Almond (Eng); almendro, almendrero (Spa); ametller (Cat); almendrondoa (Baq); amendoeira (Glg); amendoeira (Por).
"(...) A beautiful tree that prospers in our islands, rising tall and announcing our early spring with its flowers".
José de Viera y Clavijo, clergyman, writer and Canarian naturalist
This small tree is sometimes shrubby in appearance, although it can be as much as 10 m tall. The trunk usually is twisted, fissured and blackens with age. The leaves are deciduous, simple, alternate, narrowly lanceolate and with a finely serrated or crenate margin. They are 4-12 cm long and 1.2-4 cm wide. They are bundled together at the tips of the youngest branches. The flowers are up to 3 cm long, hermaphroditic, and bloom in winter, before the leaves appear. They form numerous aromatic groups that are very attractive to insects. They have 5 white or pinkish petals. The fleshy part of the fruit is green and, when it dries, peels off to uncover the seed, the almond.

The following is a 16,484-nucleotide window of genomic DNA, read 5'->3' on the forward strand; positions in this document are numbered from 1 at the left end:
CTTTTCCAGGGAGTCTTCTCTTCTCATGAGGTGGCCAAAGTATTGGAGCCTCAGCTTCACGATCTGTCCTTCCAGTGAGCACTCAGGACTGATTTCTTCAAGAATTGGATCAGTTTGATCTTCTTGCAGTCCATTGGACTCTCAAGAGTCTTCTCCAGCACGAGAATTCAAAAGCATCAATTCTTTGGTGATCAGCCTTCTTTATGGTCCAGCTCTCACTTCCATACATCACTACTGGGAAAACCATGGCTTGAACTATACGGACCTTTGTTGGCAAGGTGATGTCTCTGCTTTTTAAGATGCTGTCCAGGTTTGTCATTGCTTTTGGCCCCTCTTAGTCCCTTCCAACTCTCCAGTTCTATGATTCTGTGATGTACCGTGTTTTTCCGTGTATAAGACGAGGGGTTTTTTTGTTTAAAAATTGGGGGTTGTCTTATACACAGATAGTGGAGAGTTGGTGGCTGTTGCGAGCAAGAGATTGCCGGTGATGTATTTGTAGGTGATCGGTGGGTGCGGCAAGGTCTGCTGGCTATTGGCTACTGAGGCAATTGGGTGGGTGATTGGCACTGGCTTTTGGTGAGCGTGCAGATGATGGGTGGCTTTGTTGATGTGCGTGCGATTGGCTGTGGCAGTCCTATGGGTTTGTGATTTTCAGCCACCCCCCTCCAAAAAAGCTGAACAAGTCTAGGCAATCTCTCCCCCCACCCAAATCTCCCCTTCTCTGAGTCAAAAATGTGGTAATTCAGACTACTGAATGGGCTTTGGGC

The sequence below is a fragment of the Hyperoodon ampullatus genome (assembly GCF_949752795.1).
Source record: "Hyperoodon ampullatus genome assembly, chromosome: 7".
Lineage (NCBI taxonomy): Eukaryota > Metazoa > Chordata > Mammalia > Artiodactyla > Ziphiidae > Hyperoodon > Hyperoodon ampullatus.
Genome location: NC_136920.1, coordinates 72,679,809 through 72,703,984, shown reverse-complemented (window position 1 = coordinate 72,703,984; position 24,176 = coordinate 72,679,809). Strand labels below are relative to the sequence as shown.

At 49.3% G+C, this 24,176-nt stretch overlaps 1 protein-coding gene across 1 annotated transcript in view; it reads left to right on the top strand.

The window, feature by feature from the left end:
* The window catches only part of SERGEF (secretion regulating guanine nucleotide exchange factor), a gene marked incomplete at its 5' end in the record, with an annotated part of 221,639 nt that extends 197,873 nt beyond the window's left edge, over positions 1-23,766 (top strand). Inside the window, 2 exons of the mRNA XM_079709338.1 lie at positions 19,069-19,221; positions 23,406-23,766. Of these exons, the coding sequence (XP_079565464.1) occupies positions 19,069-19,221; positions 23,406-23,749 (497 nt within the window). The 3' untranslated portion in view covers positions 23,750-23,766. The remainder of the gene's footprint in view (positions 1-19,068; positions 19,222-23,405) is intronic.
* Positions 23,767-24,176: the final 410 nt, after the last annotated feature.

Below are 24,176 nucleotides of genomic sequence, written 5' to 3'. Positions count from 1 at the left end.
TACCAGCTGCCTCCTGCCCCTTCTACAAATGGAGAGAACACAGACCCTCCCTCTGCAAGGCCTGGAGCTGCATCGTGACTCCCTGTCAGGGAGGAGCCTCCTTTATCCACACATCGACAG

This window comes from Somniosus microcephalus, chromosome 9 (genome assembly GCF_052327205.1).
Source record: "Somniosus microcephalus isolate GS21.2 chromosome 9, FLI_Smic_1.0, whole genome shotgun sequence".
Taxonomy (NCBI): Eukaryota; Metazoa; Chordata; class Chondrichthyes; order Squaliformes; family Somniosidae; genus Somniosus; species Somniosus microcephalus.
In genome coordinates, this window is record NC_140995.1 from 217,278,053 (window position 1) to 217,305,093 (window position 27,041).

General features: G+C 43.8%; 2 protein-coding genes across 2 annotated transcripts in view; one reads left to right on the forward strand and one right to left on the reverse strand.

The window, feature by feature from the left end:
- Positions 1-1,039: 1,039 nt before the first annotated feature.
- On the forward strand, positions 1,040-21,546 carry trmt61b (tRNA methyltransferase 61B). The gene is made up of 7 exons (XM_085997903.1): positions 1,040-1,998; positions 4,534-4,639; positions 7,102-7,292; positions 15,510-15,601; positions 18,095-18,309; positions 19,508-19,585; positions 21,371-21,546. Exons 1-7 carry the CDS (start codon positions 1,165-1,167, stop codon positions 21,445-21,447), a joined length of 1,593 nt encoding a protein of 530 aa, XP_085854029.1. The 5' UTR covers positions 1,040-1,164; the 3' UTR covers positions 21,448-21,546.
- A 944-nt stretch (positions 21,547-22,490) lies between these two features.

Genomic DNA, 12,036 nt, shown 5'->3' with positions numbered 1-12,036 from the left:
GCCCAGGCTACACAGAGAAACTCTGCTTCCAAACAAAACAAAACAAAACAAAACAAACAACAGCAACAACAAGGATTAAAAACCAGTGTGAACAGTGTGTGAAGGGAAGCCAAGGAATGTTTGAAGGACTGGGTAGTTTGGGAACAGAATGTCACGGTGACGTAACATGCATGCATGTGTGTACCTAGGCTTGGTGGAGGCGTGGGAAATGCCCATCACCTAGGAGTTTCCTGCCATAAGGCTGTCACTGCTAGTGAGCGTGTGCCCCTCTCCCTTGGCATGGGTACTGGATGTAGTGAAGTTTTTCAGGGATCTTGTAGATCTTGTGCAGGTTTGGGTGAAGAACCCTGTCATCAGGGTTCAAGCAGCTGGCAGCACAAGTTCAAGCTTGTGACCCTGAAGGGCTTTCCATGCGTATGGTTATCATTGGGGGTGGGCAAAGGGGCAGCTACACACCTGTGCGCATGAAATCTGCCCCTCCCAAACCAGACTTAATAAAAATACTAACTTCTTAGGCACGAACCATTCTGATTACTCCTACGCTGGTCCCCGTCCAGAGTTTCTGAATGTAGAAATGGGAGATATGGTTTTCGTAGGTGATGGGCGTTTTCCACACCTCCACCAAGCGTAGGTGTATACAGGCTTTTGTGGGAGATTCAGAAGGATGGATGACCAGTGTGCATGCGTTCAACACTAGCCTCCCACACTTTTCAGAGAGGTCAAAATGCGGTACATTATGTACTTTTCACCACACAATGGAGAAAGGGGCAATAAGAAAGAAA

It can be found in dry, temperate climates and prefers limey soils. It is undemanding when it comes to water and withstands drought well, but suffers if there are late frosts. In the Canaries, it tends to have been cultivated in the highest zones of the islands. Currently, it grows of in the wild from altitudes of 600 m to the summits, always in sunny zones and generally protected from the direct influence of the trade winds and the sea of clouds.
This species is native to central and southwestern Asia, as well as North Africa, and it is very widely cultivated. One of the most widely-accepted hypotheses is that the Phoenicians brought the almond to Spain. In the Canary Islands, the almond tree was introduced by European colonists after the Spanish conquest, and it has become established in the wild on the islands of La Palma, La Gomera, Tenerife, Gran Canaria and Fuerteventura.